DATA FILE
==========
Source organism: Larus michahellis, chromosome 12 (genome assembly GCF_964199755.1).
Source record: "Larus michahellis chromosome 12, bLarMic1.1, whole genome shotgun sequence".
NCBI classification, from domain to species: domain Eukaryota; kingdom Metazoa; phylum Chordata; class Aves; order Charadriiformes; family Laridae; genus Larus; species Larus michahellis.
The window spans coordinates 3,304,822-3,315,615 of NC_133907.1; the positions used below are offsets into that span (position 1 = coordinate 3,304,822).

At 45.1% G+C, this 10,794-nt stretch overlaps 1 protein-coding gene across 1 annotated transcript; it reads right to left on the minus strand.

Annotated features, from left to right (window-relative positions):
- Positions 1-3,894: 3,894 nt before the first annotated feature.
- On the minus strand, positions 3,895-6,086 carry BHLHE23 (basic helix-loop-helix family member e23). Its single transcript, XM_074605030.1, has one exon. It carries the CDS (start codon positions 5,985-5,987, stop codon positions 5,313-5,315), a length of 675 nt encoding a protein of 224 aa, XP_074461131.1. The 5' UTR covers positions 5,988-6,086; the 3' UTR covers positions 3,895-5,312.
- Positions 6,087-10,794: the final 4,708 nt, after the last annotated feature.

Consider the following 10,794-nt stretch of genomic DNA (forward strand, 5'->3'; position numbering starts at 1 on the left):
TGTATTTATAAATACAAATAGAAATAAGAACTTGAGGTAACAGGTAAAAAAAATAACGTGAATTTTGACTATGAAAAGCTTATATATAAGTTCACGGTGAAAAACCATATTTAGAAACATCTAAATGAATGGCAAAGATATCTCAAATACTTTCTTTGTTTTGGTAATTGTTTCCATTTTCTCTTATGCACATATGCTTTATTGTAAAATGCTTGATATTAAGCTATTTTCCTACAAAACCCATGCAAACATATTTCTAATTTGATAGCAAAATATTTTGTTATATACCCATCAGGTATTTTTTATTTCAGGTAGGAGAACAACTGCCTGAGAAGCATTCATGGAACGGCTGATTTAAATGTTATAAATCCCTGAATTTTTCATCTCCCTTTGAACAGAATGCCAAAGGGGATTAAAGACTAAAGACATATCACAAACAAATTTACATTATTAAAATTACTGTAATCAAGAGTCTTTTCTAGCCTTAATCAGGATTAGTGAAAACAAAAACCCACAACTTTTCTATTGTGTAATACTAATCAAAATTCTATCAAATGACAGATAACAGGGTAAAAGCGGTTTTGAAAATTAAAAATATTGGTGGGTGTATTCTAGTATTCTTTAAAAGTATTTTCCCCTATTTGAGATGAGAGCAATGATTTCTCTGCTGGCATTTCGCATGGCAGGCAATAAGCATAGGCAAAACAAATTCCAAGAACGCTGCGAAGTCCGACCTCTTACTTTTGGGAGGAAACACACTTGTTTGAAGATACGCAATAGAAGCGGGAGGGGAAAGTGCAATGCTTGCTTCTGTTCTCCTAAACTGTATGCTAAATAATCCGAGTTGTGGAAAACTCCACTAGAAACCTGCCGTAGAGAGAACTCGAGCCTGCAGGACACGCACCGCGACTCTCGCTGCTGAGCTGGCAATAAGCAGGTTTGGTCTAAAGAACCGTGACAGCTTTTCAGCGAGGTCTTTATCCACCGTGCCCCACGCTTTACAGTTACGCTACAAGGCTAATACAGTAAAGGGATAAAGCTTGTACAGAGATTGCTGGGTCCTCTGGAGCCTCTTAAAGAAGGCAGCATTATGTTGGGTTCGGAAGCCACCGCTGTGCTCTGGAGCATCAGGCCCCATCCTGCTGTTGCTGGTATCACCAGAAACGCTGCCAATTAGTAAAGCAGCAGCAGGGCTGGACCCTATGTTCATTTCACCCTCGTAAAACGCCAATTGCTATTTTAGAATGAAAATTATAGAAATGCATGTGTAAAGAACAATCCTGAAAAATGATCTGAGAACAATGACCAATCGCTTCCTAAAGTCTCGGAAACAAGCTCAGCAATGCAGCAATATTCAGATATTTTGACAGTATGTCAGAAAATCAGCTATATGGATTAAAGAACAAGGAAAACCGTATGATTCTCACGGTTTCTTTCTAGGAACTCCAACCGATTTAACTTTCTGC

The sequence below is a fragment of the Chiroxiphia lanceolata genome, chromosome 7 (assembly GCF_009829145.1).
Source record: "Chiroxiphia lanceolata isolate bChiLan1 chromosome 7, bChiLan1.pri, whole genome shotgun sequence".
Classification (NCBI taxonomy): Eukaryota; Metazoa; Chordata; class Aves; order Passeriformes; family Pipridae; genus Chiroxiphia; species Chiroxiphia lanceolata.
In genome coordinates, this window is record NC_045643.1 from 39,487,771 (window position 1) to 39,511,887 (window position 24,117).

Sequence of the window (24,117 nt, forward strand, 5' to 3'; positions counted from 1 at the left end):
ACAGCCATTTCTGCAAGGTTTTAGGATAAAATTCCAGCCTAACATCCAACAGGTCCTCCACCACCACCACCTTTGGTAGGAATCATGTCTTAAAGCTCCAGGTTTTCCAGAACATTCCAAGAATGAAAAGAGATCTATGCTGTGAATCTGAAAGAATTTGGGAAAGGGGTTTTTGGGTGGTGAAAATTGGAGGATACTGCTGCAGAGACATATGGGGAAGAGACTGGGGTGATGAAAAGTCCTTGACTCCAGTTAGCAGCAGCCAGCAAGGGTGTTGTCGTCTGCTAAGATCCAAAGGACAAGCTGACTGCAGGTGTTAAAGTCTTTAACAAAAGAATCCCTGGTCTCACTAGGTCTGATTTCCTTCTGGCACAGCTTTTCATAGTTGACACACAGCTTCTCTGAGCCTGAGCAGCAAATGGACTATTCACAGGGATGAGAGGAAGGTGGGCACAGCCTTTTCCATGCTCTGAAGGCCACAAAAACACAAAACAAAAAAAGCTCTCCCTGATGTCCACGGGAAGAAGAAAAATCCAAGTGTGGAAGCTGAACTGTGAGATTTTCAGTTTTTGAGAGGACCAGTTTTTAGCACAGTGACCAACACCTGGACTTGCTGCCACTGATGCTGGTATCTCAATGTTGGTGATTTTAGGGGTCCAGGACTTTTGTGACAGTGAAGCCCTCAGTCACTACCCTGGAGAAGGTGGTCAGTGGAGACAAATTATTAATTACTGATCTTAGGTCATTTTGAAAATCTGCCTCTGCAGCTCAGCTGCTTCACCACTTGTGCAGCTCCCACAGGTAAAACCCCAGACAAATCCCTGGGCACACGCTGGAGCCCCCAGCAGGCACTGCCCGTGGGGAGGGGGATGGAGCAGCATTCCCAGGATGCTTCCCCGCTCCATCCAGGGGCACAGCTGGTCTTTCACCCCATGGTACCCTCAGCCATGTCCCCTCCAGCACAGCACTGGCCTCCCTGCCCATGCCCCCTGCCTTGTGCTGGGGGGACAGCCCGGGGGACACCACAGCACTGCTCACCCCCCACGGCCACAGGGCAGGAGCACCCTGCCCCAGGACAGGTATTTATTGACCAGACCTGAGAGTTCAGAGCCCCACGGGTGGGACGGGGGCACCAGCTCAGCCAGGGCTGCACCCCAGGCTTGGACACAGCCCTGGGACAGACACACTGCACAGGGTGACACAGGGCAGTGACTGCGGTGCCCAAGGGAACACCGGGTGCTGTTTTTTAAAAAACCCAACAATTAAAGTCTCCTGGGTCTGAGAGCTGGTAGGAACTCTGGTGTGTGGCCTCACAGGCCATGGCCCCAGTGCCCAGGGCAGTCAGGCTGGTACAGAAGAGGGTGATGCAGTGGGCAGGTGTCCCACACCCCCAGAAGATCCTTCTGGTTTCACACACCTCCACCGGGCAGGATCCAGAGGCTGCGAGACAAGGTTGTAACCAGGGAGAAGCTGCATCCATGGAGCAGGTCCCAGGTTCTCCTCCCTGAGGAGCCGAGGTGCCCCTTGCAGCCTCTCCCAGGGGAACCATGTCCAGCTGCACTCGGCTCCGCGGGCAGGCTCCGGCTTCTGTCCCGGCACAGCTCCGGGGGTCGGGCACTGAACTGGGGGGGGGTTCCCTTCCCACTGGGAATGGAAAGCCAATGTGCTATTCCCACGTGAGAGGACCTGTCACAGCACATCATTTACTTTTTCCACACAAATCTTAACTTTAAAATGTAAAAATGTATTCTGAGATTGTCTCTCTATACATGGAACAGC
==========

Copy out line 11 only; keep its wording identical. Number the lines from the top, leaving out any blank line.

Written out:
TGTATTTATAAATACAAATAGAAATAAGAACTTGAGGTAACAGGTAAAAAAAATAACGTGAATTTTGACTATGAAAAGCTTATATATAAGTTCACGGTGAAAAACCATATTTAGAAACATCTAAATGAATGGCAAAGATATCTCAAATACTTTCTTTGTTTTGGTAATTGTTTCCATTTTCTCTTATGCACATATGCTTTATTGTAAAATGCTTGATATTAAGCTATTTTCCTACAAAACCCATGCAAACATATTTCTAATTTGATAGCAAAATATTTTGTTATATACCCATCAGGTATTTTTTATTTCAGGTAGGAGAACAACTGCCTGAGAAGCATTCATGGAACGGCTGATTTAAATGTTATAAATCCCTGAATTTTTCATCTCCCTTTGAACAGAATGCCAAAGGGGATTAAAGACTAAAGACATATCACAAACAAATTTACATTATTAAAATTACTGTAATCAAGAGTCTTTTCTAGCCTTAATCAGGATTAGTGAAAACAAAAACCCACAACTTTTCTATTGTGTAATACTAATCAAAATTCTATCAAATGACAGATAACAGGGTAAAAGCGGTTTTGAAAATTAAAAATATTGGTGGGTGTATTCTAGTATTCTTTAAAAGTATTTTCCCCTATTTGAGATGAGAGCAATGATTTCTCTGCTGGCATTTCGCATGGCAGGCAATAAGCATAGGCAAAACAAATTCCAAGAACGCTGCGAAGTCCGACCTCTTACTTTTGGGAGGAAACACACTTGTTTGAAGATACGCAATAGAAGCGGGAGGGGAAAGTGCAATGCTTGCTTCTGTTCTCCTAAACTGTATGCTAAATAATCCGAGTTGTGGAAAACTCCACTAGAAACCTGCCGTAGAGAGAACTCGAGCCTGCAGGACACGCACCGCGACTCTCGCTGCTGAGCTGGCAATAAGCAGGTTTGGTCTAAAGAACCGTGACAGCTTTTCAGCGAGGTCTTTATCCACCGTGCCCCACGCTTTACAGTTACGCTACAAGGCTAATACAGTAAAGGGATAAAGCTTGTACAGAGATTGCTGGGTCCTCTGGAGCCTCTTAAAGAAGGCAGCATTATGTTGGGTTCGGAAGCCACCGCTGTGCTCTGGAGCATCAGGCCCCATCCTGCTGTTGCTGGTATCACCAGAAACGCTGCCAATTAGTAAAGCAGCAGCAGGGCTGGACCCTATGTTCATTTCACCCTCGTAAAACGCCAATTGCTATTTTAGAATGAAAATTATAGAAATGCATGTGTAAAGAACAATCCTGAAAAATGATCTGAGAACAATGACCAATCGCTTCCTAAAGTCTCGGAAACAAGCTCAGCAATGCAGCAATATTCAGATATTTTGACAGTATGTCAGAAAATCAGCTATATGGATTAAAGAACAAGGAAAACCGTATGATTCTCACGGTTTCTTTCTAGGAACTCCAACCGATTTAACTTTCTGC